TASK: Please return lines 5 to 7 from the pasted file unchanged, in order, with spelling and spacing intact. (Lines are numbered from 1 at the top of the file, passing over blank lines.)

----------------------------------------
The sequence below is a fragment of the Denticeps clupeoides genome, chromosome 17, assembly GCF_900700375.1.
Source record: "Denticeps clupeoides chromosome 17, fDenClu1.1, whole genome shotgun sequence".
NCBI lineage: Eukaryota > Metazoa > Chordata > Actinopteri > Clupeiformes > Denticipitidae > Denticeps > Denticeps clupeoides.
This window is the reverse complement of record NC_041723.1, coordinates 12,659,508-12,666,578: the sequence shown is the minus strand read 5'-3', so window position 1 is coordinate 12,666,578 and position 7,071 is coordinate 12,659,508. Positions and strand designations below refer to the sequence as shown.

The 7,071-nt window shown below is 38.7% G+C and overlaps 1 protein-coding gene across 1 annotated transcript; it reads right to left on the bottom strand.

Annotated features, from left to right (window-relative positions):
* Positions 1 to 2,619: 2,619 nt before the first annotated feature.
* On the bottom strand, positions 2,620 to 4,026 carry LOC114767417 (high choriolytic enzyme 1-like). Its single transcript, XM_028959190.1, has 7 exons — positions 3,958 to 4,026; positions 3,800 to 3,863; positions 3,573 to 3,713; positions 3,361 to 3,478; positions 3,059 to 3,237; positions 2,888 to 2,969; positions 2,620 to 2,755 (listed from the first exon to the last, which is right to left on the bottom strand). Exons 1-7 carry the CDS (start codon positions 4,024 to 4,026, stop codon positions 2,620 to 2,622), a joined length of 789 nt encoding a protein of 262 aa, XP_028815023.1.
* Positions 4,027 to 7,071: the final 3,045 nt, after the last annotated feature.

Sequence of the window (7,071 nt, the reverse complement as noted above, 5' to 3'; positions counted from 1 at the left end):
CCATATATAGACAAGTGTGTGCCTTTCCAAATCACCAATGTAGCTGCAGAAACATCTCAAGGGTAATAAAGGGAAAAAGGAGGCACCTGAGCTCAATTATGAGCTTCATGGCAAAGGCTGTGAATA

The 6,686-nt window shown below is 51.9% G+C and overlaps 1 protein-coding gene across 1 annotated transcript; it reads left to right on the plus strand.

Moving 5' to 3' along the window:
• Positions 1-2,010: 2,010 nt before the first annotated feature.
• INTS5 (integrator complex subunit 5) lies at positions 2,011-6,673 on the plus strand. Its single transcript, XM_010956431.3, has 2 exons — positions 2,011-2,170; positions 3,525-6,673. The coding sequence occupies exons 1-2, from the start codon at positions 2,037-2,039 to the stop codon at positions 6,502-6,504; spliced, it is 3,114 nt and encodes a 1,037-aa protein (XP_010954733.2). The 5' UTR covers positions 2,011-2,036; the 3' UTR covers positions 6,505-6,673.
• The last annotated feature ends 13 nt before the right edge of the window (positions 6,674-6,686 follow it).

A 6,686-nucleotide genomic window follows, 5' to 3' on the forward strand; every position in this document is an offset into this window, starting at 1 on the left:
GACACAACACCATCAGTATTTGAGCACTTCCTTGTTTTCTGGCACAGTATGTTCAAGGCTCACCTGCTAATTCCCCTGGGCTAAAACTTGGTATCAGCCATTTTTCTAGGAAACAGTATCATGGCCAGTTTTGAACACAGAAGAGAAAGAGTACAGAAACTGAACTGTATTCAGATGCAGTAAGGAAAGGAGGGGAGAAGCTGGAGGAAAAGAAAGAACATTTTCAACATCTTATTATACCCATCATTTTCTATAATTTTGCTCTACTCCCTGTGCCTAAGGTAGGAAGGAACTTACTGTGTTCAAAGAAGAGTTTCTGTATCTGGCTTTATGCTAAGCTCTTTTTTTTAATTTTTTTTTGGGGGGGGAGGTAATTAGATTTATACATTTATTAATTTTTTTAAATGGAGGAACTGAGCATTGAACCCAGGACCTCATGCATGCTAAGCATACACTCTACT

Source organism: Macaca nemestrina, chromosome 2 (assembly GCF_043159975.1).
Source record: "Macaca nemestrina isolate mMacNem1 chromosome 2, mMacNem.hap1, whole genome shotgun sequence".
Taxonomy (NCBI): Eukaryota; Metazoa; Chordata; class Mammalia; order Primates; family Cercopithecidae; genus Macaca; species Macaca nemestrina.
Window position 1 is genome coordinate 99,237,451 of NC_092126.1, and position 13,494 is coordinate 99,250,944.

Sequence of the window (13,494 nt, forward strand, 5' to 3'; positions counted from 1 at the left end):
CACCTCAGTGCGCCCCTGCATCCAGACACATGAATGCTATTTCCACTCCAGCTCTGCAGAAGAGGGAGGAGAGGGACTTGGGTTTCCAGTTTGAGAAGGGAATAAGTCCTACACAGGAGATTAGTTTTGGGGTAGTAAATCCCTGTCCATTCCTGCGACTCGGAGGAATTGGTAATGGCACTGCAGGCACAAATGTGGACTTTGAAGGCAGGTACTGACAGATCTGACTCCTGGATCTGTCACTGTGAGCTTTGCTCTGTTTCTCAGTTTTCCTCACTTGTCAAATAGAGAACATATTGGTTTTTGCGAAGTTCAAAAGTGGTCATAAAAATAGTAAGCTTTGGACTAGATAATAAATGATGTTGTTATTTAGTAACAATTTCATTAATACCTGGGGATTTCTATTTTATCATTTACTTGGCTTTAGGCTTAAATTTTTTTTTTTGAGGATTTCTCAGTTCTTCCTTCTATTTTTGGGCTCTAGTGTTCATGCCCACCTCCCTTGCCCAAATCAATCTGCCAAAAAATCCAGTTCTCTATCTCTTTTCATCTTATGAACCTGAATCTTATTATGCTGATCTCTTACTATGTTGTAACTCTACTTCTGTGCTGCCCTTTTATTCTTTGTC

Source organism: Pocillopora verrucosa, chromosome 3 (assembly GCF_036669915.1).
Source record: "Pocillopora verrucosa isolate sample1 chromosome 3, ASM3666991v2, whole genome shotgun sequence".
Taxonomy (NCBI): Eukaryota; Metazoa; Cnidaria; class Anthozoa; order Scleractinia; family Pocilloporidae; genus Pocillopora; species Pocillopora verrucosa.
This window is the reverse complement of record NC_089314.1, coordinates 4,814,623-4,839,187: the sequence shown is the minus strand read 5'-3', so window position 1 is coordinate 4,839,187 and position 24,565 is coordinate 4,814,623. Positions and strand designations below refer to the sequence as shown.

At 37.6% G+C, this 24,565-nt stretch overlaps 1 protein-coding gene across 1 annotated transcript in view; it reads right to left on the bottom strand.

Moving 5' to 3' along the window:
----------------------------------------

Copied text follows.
The 7,071-nt window shown below is 38.7% G+C and overlaps 1 protein-coding gene across 1 annotated transcript; it reads right to left on the bottom strand.

Annotated features, from left to right (window-relative positions):
* Positions 1 to 2,619: 2,619 nt before the first annotated feature.